Last night, a classmate and I gave a lecture to the cardiology department about Traditional Chinese Medicine in the United States. The lecture was all in Chinese, and while I originally thought I’d be speaking with masters students, it turned out that I was actually talking to all the doctors of the cardiology department.
The pressure was on.
My classmate shared a lot of bleak data and statistics about TCM in the US. Insurance is crazy. Herbal medicine isn’t considered medicine. Chinese medicine doctors aren’t recognized as doctors. Many of the cardiologists had this kind of irritable bowel expression on their faces.
Then it was my turn to talk. I could read the room. Why would you want to practice herbal medicine in America? It was a weird, double mirror kind of feeling. After all, these cardiology doctors are among some of the best herbalists in the world. They treat serious cases with such simple, natural medicine and get amazing results. Super Heroes.
And yet, after hearing about the US environment for practicing Chinese medicine, I got the feeling that they couldn’t fathom why anyone would want to do what they do in America.
But then something special happened in that room. I talked about my history with TCM, my classmates experience with the medicine, and then about how there are so many people in the United States who are given a diagnosis, prognosis and prescription and left with no other options.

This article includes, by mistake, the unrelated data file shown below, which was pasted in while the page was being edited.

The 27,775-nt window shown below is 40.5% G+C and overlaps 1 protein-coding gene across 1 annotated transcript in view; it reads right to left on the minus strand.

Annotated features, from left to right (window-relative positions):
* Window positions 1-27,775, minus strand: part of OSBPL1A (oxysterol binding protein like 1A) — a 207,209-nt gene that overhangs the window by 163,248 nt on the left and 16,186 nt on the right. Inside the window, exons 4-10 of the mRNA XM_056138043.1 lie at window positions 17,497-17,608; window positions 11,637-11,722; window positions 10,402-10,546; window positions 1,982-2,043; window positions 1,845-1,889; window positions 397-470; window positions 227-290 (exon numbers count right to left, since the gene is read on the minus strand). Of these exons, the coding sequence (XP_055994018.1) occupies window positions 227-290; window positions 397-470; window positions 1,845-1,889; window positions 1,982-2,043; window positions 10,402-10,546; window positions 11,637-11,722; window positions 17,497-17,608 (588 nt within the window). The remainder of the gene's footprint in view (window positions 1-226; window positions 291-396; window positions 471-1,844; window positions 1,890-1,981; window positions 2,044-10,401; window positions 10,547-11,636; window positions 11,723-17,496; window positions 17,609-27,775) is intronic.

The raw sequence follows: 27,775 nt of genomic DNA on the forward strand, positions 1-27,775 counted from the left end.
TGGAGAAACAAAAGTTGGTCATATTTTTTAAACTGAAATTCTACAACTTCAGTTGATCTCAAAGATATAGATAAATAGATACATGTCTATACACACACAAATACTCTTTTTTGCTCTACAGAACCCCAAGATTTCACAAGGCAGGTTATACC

We all know that veterans with PTSD come home from wars and are given a bottle of pills. How long do I take them? Your whole life. One pill a day becomes two and then three and four and five. We know that hypertension patients are the same way. Three to four different medications a day for the rest of their lives. Senior citizens have it the worst. After years going in and out of the hospital, they accumulate so many prescriptions that no doctor can know what kind of chemistry is going on internally.
These people have no other options.
And that’s when it happened. I was talking in the most simple, derr derr Mandarin when it all became clear. It hit me like a spell. I want to give Americans another option.
I mean, sure, I’ve been studying “alternative medicine” for four years now, but I never worn this kind of perspective, never seen it so simply and clearly. Recognizing this fact may sound like a whoop-dee-doo kind of moment to you, dear reader, but for me I know it’s all about vision. If my vision isn’t clear and honest, I’m destined to blunder around with this medicine and end up like so many others, trading my herbs and needles in for God-knows-what.
But this trip to Henan has been good for me in so many ways, and while I’ve written before that I’m not expecting any more surprises, it’s obvious now that there may be a few more around the bend.